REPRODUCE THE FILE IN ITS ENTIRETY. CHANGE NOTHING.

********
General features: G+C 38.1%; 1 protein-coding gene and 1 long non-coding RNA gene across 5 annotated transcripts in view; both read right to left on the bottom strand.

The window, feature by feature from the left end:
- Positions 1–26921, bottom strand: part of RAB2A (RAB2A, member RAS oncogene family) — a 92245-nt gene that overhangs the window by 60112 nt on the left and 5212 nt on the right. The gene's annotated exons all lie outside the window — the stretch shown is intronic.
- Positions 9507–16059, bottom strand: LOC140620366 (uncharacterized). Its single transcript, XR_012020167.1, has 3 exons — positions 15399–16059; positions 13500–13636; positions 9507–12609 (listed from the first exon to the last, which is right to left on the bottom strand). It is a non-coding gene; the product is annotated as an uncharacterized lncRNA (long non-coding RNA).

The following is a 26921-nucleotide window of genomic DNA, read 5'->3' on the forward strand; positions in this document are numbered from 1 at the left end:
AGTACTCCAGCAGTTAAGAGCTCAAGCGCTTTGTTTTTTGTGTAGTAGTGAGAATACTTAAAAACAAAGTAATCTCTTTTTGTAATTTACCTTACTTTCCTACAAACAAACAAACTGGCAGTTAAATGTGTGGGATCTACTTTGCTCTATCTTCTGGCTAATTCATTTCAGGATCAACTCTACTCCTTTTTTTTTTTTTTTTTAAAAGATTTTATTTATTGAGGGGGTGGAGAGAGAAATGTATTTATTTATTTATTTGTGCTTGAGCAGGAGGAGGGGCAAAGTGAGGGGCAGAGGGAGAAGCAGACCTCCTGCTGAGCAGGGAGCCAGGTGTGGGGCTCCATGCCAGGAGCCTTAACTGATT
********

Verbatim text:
General features: G+C 38.1%; 1 protein-coding gene and 1 long non-coding RNA gene across 5 annotated transcripts in view; both read right to left on the bottom strand.

The window, feature by feature from the left end:
- Positions 1–26921, bottom strand: part of RAB2A (RAB2A, member RAS oncogene family) — a 92245-nt gene that overhangs the window by 60112 nt on the left and 5212 nt on the right. The gene's annotated exons all lie outside the window — the stretch shown is intronic.
- Positions 9507–16059, bottom strand: LOC140620366 (uncharacterized). Its single transcript, XR_012020167.1, has 3 exons — positions 15399–16059; positions 13500–13636; positions 9507–12609 (listed from the first exon to the last, which is right to left on the bottom strand). It is a non-coding gene; the product is annotated as an uncharacterized lncRNA (long non-coding RNA).

The following is a 26921-nucleotide window of genomic DNA, read 5'->3' on the forward strand; positions in this document are numbered from 1 at the left end:
AGTACTCCAGCAGTTAAGAGCTCAAGCGCTTTGTTTTTTGTGTAGTAGTGAGAATACTTAAAAACAAAGTAATCTCTTTTTGTAATTTACCTTACTTTCCTACAAACAAACAAACTGGCAGTTAAATGTGTGGGATCTACTTTGCTCTATCTTCTGGCTAATTCATTTCAGGATCAACTCTACTCCTTTTTTTTTTTTTTTTTAAAAGATTTTATTTATTGAGGGGGTGGAGAGAGAAATGTATTTATTTATTTATTTGTGCTTGAGCAGGAGGAGGGGCAAAGTGAGGGGCAGAGGGAGAAGCAGACCTCCTGCTGAGCAGGGAGCCAGGTGTGGGGCTCCATGCCAGGAGCCTTAACTGATT